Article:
ALBANY, Ga. — The Supreme Court of Georgia unanimously granted a stay of execution for Warren Lee Hill, a news release issued at about 5:30 p.m. on Monday by the Court states.
Hill, 52, was scheduled to be put to death at 7 p.m. Monday by lethal injection at the Georgia Diagnostic and Classification Prison in Jackson. The high court granted the stay so it could consider an appeal by Hill on whether the Department of Corrections’ recent change to the lethal injection procedure — replacing a three-drug cocktail with a single drug — was a decision subject to the state’s Administrative Procedure Act, which requires public hearings before a change is made.
The court also granted Hill’s application for a discretionary appeal and a premature notice of appeal filed in the case was deemed timely filed, an official order on Hill’s stay states.
Hill was sentenced to death in 1991 after a Lee County jury convicted him of murder in the 1990 bludgeoning death of a fellow prison inmate at Lee Correctional Institute (now Lee State Prison), Joseph Handspike. At the time, Hill was serving a life in prison sentence for the 1985 shooting death of his 18-year-old girlfriend, Myra Sylvia Wright.
Hill’s attorney, Brian Kammer, asked the Supreme Court last week to overturn a state court’s refusal to reconsider Hill’s case and asked the high court to halt the execution, arguing that Hill was mentally disabled and that his death sentence should not be carried out.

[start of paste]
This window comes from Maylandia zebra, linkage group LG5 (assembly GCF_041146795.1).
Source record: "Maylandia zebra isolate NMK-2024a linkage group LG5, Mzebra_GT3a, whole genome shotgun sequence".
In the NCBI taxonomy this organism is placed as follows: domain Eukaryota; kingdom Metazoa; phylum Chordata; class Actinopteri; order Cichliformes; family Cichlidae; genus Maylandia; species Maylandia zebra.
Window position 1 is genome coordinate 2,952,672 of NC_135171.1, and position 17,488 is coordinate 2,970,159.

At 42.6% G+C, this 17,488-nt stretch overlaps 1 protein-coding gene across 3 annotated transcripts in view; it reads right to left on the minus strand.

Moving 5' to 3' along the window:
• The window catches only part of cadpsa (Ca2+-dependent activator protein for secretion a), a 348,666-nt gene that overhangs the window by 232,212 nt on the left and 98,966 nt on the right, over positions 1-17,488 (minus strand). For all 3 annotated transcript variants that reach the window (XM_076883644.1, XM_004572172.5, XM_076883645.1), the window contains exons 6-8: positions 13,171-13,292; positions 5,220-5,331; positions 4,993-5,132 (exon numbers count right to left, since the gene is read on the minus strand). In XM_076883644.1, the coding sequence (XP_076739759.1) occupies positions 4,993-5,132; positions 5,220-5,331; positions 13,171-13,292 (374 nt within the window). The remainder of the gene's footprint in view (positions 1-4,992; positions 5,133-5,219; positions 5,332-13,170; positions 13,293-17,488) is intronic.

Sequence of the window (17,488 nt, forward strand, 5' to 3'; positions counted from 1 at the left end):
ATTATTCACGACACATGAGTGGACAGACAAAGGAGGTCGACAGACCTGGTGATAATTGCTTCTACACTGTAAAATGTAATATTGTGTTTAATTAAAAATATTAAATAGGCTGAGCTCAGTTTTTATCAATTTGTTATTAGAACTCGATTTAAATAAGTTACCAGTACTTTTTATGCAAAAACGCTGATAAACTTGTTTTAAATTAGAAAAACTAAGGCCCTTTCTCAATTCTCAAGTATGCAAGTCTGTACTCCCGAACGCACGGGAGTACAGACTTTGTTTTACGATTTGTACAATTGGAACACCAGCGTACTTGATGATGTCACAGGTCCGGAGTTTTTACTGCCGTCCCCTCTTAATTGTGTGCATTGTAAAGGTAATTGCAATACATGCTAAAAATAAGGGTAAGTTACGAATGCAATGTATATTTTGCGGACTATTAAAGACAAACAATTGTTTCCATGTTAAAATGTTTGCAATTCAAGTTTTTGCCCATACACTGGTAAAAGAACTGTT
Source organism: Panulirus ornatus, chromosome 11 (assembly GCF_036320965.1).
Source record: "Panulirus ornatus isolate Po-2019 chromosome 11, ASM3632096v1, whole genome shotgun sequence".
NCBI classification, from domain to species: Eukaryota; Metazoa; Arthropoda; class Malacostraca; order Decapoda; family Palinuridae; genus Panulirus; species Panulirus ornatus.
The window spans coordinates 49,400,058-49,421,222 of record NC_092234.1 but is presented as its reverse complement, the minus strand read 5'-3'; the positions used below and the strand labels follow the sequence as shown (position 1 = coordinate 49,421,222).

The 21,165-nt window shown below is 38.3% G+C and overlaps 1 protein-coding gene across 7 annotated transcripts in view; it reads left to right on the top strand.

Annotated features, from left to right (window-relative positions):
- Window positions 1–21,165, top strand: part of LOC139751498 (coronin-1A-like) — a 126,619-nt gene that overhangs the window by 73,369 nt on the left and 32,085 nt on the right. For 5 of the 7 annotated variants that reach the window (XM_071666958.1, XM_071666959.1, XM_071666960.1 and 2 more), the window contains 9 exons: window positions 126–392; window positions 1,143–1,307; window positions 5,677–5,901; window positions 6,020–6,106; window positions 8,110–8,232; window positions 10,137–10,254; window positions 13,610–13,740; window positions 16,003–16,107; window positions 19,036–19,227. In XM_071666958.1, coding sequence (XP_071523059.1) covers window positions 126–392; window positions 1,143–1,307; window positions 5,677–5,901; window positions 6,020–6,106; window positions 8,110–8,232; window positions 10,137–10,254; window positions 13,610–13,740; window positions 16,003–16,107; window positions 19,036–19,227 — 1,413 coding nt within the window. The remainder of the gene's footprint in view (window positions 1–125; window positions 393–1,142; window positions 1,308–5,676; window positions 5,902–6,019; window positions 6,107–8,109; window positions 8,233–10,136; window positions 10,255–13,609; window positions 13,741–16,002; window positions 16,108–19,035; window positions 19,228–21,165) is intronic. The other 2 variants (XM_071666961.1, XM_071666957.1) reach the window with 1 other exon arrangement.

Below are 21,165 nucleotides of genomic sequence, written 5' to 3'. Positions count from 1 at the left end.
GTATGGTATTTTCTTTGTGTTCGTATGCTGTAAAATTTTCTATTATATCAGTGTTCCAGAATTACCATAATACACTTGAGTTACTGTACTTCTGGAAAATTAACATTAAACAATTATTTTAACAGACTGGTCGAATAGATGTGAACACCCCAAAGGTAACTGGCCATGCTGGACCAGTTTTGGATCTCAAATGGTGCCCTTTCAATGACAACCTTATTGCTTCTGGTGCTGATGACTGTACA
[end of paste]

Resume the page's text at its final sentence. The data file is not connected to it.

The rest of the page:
Georgia law requires death row inmates to prove beyond a reasonable doubt they are mentally disabled to avoid execution. A Butts County Superior Court had ruled that Hill — even though he met the overall criteria for being mentally disabled by a preponderance of evidence — had failed to do that, and that the “beyond a reasonable doubt” standard was constitutional.
In a separate order, the Supreme Court denied Hill’s request for an appeal on that issue.
All the justices concurred on the question of whether to review Hill’s mental retardation claim except Justice Robert Benham, who dissented, stating, “I cannot join in any ruling by this Court that would allow the execution of Warren Hill Jr., who has been found by a preponderance of the evidence to have a mental disability.”